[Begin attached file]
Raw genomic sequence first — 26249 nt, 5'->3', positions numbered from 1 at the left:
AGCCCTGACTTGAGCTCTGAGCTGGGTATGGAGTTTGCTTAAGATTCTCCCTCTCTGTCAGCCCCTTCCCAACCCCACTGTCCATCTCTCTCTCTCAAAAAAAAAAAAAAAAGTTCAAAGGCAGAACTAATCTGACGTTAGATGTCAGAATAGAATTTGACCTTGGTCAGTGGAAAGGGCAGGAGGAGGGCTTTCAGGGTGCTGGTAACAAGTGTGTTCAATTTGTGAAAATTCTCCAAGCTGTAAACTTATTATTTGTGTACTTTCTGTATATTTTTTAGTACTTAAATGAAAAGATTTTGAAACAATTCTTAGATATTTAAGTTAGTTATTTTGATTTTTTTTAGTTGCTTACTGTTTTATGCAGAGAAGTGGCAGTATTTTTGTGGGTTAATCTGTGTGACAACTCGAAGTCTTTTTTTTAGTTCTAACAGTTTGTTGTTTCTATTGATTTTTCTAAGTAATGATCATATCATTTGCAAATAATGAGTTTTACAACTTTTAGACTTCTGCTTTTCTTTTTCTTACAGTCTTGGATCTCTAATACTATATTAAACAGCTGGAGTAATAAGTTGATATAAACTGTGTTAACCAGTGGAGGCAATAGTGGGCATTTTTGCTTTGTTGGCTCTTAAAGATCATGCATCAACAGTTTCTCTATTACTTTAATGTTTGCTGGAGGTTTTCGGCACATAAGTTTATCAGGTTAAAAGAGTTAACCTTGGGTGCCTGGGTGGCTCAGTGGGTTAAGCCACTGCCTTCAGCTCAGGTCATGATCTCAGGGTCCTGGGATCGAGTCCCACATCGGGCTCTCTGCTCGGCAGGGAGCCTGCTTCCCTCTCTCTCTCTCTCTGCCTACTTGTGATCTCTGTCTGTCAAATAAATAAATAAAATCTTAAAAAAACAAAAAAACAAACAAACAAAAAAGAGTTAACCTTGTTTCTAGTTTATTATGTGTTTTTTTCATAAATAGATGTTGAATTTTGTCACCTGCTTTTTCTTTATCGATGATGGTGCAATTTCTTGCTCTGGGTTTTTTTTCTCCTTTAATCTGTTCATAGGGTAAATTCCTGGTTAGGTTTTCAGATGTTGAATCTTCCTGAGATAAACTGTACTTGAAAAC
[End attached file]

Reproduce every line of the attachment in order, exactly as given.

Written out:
Raw genomic sequence first — 26249 nt, 5'->3', positions numbered from 1 at the left:
AGCCCTGACTTGAGCTCTGAGCTGGGTATGGAGTTTGCTTAAGATTCTCCCTCTCTGTCAGCCCCTTCCCAACCCCACTGTCCATCTCTCTCTCTCAAAAAAAAAAAAAAAAGTTCAAAGGCAGAACTAATCTGACGTTAGATGTCAGAATAGAATTTGACCTTGGTCAGTGGAAAGGGCAGGAGGAGGGCTTTCAGGGTGCTGGTAACAAGTGTGTTCAATTTGTGAAAATTCTCCAAGCTGTAAACTTATTATTTGTGTACTTTCTGTATATTTTTTAGTACTTAAATGAAAAGATTTTGAAACAATTCTTAGATATTTAAGTTAGTTATTTTGATTTTTTTTAGTTGCTTACTGTTTTATGCAGAGAAGTGGCAGTATTTTTGTGGGTTAATCTGTGTGACAACTCGAAGTCTTTTTTTTAGTTCTAACAGTTTGTTGTTTCTATTGATTTTTCTAAGTAATGATCATATCATTTGCAAATAATGAGTTTTACAACTTTTAGACTTCTGCTTTTCTTTTTCTTACAGTCTTGGATCTCTAATACTATATTAAACAGCTGGAGTAATAAGTTGATATAAACTGTGTTAACCAGTGGAGGCAATAGTGGGCATTTTTGCTTTGTTGGCTCTTAAAGATCATGCATCAACAGTTTCTCTATTACTTTAATGTTTGCTGGAGGTTTTCGGCACATAAGTTTATCAGGTTAAAAGAGTTAACCTTGGGTGCCTGGGTGGCTCAGTGGGTTAAGCCACTGCCTTCAGCTCAGGTCATGATCTCAGGGTCCTGGGATCGAGTCCCACATCGGGCTCTCTGCTCGGCAGGGAGCCTGCTTCCCTCTCTCTCTCTCTCTGCCTACTTGTGATCTCTGTCTGTCAAATAAATAAATAAAATCTTAAAAAAACAAAAAAACAAACAAACAAAAAAGAGTTAACCTTGTTTCTAGTTTATTATGTGTTTTTTTCATAAATAGATGTTGAATTTTGTCACCTGCTTTTTCTTTATCGATGATGGTGCAATTTCTTGCTCTGGGTTTTTTTTCTCCTTTAATCTGTTCATAGGGTAAATTCCTGGTTAGGTTTTCAGATGTTGAATCTTCCTGAGATAAACTGTACTTGAAAAC